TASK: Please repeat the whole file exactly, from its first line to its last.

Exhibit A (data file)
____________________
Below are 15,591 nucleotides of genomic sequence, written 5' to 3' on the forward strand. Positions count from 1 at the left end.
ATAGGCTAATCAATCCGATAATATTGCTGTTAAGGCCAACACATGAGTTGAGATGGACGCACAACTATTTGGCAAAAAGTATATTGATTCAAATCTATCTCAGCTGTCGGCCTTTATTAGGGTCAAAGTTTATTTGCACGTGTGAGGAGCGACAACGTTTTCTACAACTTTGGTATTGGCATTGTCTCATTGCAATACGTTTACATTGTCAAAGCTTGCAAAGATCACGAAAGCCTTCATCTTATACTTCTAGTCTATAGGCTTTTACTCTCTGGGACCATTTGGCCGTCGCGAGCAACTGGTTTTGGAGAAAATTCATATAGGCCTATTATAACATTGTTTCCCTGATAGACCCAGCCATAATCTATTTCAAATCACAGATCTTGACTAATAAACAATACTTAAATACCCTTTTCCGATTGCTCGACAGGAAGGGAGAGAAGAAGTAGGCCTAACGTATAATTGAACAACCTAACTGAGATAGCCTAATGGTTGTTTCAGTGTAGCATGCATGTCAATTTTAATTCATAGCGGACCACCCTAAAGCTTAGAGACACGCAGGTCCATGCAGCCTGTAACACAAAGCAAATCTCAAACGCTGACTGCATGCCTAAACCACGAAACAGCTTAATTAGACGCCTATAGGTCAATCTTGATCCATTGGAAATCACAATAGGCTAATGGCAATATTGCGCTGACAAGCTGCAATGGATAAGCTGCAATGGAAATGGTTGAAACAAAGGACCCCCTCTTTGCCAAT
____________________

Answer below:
Below are 15,591 nucleotides of genomic sequence, written 5' to 3' on the forward strand. Positions count from 1 at the left end.
ATAGGCTAATCAATCCGATAATATTGCTGTTAAGGCCAACACATGAGTTGAGATGGACGCACAACTATTTGGCAAAAAGTATATTGATTCAAATCTATCTCAGCTGTCGGCCTTTATTAGGGTCAAAGTTTATTTGCACGTGTGAGGAGCGACAACGTTTTCTACAACTTTGGTATTGGCATTGTCTCATTGCAATACGTTTACATTGTCAAAGCTTGCAAAGATCACGAAAGCCTTCATCTTATACTTCTAGTCTATAGGCTTTTACTCTCTGGGACCATTTGGCCGTCGCGAGCAACTGGTTTTGGAGAAAATTCATATAGGCCTATTATAACATTGTTTCCCTGATAGACCCAGCCATAATCTATTTCAAATCACAGATCTTGACTAATAAACAATACTTAAATACCCTTTTCCGATTGCTCGACAGGAAGGGAGAGAAGAAGTAGGCCTAACGTATAATTGAACAACCTAACTGAGATAGCCTAATGGTTGTTTCAGTGTAGCATGCATGTCAATTTTAATTCATAGCGGACCACCCTAAAGCTTAGAGACACGCAGGTCCATGCAGCCTGTAACACAAAGCAAATCTCAAACGCTGACTGCATGCCTAAACCACGAAACAGCTTAATTAGACGCCTATAGGTCAATCTTGATCCATTGGAAATCACAATAGGCTAATGGCAATATTGCGCTGACAAGCTGCAATGGATAAGCTGCAATGGAAATGGTTGAAACAAAGGACCCCCTCTTTGCCAAT